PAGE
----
Tempo is decided by the conductor.
Always observe the speed of the conductor.
Try and pick up a beat.
If you get lost, stay confidently lost.
If the conductor stops: stop playing and start again from the beginning on their next beat.
If you get to the end of the piece and the conductor keeps conducting then start again from the beginning.
If the conductor does something unexpected, just go with it!
Always respond with music rather than speech.
Play confidently!

After the participant had been led out of the hall they were invited to write down what they felt, if they wanted to. Here is an example of one of these responses:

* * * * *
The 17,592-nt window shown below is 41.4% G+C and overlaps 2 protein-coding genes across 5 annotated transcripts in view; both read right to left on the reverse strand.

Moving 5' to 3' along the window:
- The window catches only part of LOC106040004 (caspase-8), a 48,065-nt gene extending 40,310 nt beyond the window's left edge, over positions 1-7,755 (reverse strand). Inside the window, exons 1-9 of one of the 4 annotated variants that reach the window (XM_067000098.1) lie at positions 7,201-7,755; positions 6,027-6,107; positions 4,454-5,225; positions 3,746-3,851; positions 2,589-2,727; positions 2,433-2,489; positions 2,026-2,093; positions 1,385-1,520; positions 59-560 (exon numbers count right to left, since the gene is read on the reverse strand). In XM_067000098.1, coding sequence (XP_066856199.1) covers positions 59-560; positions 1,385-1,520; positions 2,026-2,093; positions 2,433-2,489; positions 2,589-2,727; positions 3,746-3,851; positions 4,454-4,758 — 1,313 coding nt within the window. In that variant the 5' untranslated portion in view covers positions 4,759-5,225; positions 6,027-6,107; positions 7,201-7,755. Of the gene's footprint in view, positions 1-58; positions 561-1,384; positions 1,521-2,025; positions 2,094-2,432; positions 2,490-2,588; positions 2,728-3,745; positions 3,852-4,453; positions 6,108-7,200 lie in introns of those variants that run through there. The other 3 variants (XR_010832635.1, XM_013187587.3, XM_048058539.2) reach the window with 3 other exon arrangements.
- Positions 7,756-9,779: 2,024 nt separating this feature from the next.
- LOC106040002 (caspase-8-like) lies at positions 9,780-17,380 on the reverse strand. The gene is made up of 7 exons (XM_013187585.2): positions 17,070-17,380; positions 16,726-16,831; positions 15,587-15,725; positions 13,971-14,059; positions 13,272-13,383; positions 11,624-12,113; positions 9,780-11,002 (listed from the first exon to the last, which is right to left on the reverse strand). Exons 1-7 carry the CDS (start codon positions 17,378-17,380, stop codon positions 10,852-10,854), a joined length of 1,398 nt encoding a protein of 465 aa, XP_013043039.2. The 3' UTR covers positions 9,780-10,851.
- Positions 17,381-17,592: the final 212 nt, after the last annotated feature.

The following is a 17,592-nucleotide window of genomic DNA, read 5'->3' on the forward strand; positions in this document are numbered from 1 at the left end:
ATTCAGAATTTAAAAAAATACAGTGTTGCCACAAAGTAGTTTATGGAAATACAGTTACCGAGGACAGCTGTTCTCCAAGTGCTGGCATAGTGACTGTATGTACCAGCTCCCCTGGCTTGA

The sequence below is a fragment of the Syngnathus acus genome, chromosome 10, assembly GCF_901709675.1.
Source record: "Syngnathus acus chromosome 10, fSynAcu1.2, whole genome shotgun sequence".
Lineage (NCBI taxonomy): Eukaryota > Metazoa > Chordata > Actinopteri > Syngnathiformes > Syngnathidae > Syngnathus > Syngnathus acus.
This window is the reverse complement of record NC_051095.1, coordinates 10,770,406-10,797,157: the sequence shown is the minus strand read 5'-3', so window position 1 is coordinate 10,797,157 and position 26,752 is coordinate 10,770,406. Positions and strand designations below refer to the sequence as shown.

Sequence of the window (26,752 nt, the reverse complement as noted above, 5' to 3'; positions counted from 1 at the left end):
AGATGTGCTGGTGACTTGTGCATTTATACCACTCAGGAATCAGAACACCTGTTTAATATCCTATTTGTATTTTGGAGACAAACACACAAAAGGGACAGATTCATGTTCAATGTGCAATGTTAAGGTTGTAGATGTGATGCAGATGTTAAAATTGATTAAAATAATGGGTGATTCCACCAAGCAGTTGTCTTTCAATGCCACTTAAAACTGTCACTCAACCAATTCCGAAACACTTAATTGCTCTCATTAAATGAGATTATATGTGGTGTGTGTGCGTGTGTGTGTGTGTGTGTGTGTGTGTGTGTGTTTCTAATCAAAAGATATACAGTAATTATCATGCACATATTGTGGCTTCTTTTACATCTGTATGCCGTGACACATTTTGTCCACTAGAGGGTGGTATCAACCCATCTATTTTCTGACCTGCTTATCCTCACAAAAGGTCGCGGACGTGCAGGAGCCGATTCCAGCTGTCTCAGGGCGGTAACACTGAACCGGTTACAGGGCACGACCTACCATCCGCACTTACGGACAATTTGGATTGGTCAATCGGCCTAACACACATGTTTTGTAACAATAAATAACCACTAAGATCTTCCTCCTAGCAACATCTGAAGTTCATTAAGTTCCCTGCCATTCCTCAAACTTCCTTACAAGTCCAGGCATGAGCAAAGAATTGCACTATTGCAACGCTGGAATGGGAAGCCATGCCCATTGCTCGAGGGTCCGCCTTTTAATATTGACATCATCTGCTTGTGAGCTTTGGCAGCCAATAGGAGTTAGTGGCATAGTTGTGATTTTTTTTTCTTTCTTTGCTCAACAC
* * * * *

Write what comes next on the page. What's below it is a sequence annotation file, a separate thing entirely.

“This is what I did: I picked up the baton. The band lifted their instruments up and began to play. I mimicked what I have seen conductors do in films and on TV and at concerts by trying to make bold moves and turning to sections of the band and getting them to play louder and softer. Some of the band kept an eye on me but I think some ignored me (understandably). I sped up for a while. Was I even playing at the right tempo? I took it seriously at first but then the significance and bizarre nature of the situation occurred to me and I laughed at myself. I had a sense of power over these people and yet I was completely unequipped to make the most of it. What were these people thinking of me? After a while, towards the end, I wanted to stop and ask the band how I should do it properly. The band were understanding and knew exactly what to do and how to respond to my every move, but it felt like they knew the language and I didn’t. That’s very freeing in one way – I could get away with doing anything and there were no (or few) rules, but in other ways I was restricted by my lack of skills and experience. I was not equipped for this job! Perhaps it was like one of those anxiety dreams where you find yourself in a situation you shouldn’t be in and others are staring at you, laughing at you or getting hurt because you shouldn’t be responsible for them.” (Anonymous participant, 2017)